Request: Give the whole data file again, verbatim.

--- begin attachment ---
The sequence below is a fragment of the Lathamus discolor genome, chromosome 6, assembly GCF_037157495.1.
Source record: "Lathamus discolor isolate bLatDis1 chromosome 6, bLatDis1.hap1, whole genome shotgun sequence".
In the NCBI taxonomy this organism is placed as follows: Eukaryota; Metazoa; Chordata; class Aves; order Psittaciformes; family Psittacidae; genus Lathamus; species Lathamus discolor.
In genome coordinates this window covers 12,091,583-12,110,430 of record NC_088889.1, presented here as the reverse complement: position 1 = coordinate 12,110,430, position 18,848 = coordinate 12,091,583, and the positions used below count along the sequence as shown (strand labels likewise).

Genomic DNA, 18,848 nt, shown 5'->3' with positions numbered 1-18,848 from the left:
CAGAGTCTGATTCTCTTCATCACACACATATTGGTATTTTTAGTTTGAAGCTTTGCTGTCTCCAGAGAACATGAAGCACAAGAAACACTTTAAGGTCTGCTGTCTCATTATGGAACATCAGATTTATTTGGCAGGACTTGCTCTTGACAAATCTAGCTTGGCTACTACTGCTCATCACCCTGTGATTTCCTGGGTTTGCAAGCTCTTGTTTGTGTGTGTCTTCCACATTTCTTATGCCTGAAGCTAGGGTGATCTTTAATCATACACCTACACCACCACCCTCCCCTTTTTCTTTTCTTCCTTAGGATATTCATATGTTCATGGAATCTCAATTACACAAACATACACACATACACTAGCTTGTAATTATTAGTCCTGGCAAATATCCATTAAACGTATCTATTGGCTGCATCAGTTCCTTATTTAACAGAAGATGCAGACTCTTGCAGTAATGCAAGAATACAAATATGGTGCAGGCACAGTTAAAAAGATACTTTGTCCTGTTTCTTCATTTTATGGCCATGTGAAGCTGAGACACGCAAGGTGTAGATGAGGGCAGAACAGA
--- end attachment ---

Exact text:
The sequence below is a fragment of the Lathamus discolor genome, chromosome 6, assembly GCF_037157495.1.
Source record: "Lathamus discolor isolate bLatDis1 chromosome 6, bLatDis1.hap1, whole genome shotgun sequence".
In the NCBI taxonomy this organism is placed as follows: Eukaryota; Metazoa; Chordata; class Aves; order Psittaciformes; family Psittacidae; genus Lathamus; species Lathamus discolor.
In genome coordinates this window covers 12,091,583-12,110,430 of record NC_088889.1, presented here as the reverse complement: position 1 = coordinate 12,110,430, position 18,848 = coordinate 12,091,583, and the positions used below count along the sequence as shown (strand labels likewise).

Genomic DNA, 18,848 nt, shown 5'->3' with positions numbered 1-18,848 from the left:
CAGAGTCTGATTCTCTTCATCACACACATATTGGTATTTTTAGTTTGAAGCTTTGCTGTCTCCAGAGAACATGAAGCACAAGAAACACTTTAAGGTCTGCTGTCTCATTATGGAACATCAGATTTATTTGGCAGGACTTGCTCTTGACAAATCTAGCTTGGCTACTACTGCTCATCACCCTGTGATTTCCTGGGTTTGCAAGCTCTTGTTTGTGTGTGTCTTCCACATTTCTTATGCCTGAAGCTAGGGTGATCTTTAATCATACACCTACACCACCACCCTCCCCTTTTTCTTTTCTTCCTTAGGATATTCATATGTTCATGGAATCTCAATTACACAAACATACACACATACACTAGCTTGTAATTATTAGTCCTGGCAAATATCCATTAAACGTATCTATTGGCTGCATCAGTTCCTTATTTAACAGAAGATGCAGACTCTTGCAGTAATGCAAGAATACAAATATGGTGCAGGCACAGTTAAAAAGATACTTTGTCCTGTTTCTTCATTTTATGGCCATGTGAAGCTGAGACACGCAAGGTGTAGATGAGGGCAGAACAGA